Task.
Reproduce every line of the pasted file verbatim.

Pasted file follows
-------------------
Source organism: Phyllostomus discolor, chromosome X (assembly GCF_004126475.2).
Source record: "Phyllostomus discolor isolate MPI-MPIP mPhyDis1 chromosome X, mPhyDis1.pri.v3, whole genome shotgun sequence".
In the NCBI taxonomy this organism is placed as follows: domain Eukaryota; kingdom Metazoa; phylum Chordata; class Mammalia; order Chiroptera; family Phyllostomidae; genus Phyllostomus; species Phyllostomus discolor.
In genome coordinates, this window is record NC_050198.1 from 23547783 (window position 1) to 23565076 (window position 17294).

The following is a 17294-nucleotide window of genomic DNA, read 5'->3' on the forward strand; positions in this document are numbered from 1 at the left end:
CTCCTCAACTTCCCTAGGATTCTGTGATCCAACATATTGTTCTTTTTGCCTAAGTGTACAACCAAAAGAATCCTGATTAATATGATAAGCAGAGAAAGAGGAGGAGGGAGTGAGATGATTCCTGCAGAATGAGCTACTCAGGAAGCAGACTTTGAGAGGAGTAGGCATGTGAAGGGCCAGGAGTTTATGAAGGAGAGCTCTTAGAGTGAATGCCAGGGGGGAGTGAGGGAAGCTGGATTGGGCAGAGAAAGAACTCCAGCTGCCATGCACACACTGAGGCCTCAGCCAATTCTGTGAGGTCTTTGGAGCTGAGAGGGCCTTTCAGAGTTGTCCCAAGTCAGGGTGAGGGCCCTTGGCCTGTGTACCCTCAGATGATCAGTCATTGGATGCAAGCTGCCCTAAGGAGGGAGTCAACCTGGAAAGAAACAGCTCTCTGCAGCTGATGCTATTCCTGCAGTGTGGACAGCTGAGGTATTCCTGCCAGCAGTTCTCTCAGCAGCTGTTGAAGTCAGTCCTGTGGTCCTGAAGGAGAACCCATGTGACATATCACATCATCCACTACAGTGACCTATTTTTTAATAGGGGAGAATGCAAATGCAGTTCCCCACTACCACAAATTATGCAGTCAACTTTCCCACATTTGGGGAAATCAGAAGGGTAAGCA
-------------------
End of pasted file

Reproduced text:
Source organism: Phyllostomus discolor, chromosome X (assembly GCF_004126475.2).
Source record: "Phyllostomus discolor isolate MPI-MPIP mPhyDis1 chromosome X, mPhyDis1.pri.v3, whole genome shotgun sequence".
In the NCBI taxonomy this organism is placed as follows: domain Eukaryota; kingdom Metazoa; phylum Chordata; class Mammalia; order Chiroptera; family Phyllostomidae; genus Phyllostomus; species Phyllostomus discolor.
In genome coordinates, this window is record NC_050198.1 from 23547783 (window position 1) to 23565076 (window position 17294).

The following is a 17294-nucleotide window of genomic DNA, read 5'->3' on the forward strand; positions in this document are numbered from 1 at the left end:
CTCCTCAACTTCCCTAGGATTCTGTGATCCAACATATTGTTCTTTTTGCCTAAGTGTACAACCAAAAGAATCCTGATTAATATGATAAGCAGAGAAAGAGGAGGAGGGAGTGAGATGATTCCTGCAGAATGAGCTACTCAGGAAGCAGACTTTGAGAGGAGTAGGCATGTGAAGGGCCAGGAGTTTATGAAGGAGAGCTCTTAGAGTGAATGCCAGGGGGGAGTGAGGGAAGCTGGATTGGGCAGAGAAAGAACTCCAGCTGCCATGCACACACTGAGGCCTCAGCCAATTCTGTGAGGTCTTTGGAGCTGAGAGGGCCTTTCAGAGTTGTCCCAAGTCAGGGTGAGGGCCCTTGGCCTGTGTACCCTCAGATGATCAGTCATTGGATGCAAGCTGCCCTAAGGAGGGAGTCAACCTGGAAAGAAACAGCTCTCTGCAGCTGATGCTATTCCTGCAGTGTGGACAGCTGAGGTATTCCTGCCAGCAGTTCTCTCAGCAGCTGTTGAAGTCAGTCCTGTGGTCCTGAAGGAGAACCCATGTGACATATCACATCATCCACTACAGTGACCTATTTTTTAATAGGGGAGAATGCAAATGCAGTTCCCCACTACCACAAATTATGCAGTCAACTTTCCCACATTTGGGGAAATCAGAAGGGTAAGCA